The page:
More about Anthony Bourdain:
A clip of Anthony Bourdain in Vietnam, eating one of my favorite foods.

Crab Mentality: I first heard the term in the Philippines, but you can see it practiced in every human society.

This was written for YeahWrite Fiction writing challenge #202. Look here for more stories:

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Novelist Blues – Mondays Finish the Story

Photo by: Barbara W. Beacham

Novelist Blues

The old typewriter had a mind of its own. It wrote some pretty terrifying stuff. Things that would make your toes curl up. Still, as demonically possessed items go, it could’ve chosen worse than my grandfather’s manual Underwood.

If Anhaeluvix had possessed my computer, it might’ve been scary. It could have turned itself on and wrote its horrors all night long. It could’ve posted bizarre selfies to my Facebook account. But no, Ani possessed a manual typewriter. Anytime I got tired of his foul mouth, I just forgot to reload a sheet of paper. Problem solved. Stupid demon.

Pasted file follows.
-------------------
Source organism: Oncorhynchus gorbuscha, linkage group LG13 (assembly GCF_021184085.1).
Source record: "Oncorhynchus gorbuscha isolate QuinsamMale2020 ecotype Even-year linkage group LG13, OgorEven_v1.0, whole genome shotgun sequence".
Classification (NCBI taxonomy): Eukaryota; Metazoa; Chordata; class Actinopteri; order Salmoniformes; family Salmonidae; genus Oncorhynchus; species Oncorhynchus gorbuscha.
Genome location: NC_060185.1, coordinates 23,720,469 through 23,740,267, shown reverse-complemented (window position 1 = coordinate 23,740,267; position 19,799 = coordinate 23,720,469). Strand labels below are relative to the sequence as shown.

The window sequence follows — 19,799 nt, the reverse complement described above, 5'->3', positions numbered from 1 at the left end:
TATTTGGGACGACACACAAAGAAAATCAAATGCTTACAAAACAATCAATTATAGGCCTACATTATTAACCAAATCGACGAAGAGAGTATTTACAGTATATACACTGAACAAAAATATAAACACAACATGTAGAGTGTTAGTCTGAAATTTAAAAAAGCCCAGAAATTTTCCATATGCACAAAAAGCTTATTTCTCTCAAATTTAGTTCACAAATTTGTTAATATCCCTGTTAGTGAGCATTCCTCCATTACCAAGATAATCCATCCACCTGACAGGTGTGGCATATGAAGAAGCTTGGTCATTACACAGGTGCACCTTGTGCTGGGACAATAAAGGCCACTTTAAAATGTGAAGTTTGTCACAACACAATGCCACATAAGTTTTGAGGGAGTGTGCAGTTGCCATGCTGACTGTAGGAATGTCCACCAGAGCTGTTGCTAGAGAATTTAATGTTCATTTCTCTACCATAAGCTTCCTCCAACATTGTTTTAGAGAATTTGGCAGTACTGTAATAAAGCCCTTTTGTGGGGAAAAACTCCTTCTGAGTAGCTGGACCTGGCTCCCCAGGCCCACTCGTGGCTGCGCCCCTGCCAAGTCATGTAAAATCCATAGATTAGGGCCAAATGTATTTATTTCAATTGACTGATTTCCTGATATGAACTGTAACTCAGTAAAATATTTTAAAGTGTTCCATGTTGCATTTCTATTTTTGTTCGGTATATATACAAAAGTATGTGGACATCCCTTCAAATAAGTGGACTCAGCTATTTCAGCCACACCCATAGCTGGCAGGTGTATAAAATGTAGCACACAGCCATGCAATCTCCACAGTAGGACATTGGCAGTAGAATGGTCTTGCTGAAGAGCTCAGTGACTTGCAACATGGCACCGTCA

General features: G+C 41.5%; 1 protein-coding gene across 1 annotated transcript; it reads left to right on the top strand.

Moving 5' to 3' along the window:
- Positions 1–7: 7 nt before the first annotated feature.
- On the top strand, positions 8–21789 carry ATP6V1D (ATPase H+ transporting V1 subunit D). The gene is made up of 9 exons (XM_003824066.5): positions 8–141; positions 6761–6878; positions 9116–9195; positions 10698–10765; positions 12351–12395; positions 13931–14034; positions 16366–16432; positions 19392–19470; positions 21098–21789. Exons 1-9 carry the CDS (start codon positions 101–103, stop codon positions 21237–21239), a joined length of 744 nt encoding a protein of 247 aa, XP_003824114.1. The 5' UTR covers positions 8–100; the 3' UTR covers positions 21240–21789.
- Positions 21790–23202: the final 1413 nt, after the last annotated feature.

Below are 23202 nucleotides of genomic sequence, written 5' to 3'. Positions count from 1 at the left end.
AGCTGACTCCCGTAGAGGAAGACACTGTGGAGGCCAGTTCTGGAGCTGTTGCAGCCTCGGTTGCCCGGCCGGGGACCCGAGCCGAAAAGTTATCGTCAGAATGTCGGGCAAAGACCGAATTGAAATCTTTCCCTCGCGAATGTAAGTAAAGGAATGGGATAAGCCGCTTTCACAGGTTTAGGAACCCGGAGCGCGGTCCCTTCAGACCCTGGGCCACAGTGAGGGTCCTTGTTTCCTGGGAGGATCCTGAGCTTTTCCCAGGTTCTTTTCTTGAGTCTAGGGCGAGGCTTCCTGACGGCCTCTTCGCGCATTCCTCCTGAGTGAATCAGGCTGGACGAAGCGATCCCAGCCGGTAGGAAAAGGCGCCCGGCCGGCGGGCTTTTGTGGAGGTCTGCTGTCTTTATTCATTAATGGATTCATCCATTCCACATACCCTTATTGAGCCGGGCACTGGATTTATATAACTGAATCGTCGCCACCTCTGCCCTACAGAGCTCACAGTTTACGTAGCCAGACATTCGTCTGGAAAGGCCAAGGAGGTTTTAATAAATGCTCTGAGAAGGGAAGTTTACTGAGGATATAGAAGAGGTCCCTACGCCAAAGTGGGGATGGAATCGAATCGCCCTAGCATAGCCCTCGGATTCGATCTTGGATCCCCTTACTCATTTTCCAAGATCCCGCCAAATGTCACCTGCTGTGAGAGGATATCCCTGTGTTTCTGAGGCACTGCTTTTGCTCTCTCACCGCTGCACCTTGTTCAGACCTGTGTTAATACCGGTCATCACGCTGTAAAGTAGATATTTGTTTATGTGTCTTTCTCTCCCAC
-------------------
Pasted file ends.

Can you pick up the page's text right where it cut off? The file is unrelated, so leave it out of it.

Occasionally, when I became bored, I’d stick in some paper just to see what curses he came up with. I don’t think Ani ever repeated a one twice. I started typing things back to him, and we had conversations. Of course, for this to work, I had to establish boundaries. One conversation went like this:

Anhaeluvix: May the tentacles of Great Naharpythilus gouge your eyes, and his thorns of Inestimable Doom infest your rectum!

Jones: Knock off the rectum shit, Ani. Do it again and you’ll get the cheap bond paper for a week!

Anhaeluvix: Hey, hey, lighten up! We’re all friends here, right?

Eventually, I discovered that Ani wrote much more than curses. He wrote novels. A pretty fair writer I’ll admit, if you like zombies and demons portrayed as the good guys. Ani could write a full-length book in days. A pretty impressive feat, but unfortunately it meant I had to sit beside the typewriter and load a new page every time he finished one. Ani didn’t need sleep or food or potty breaks, so his novel-writing could be a grueling ordeal for me. Sometimes I’d wake up with my face in my own drool with something like this:



With the typewriter carriage shifting angrily back and forth, I read the last line on the page.

Anhaeluvix: Wake UP! You twice-damned spawn of the eighty-teated goat! Change the paper!

Jones: I gotta pee.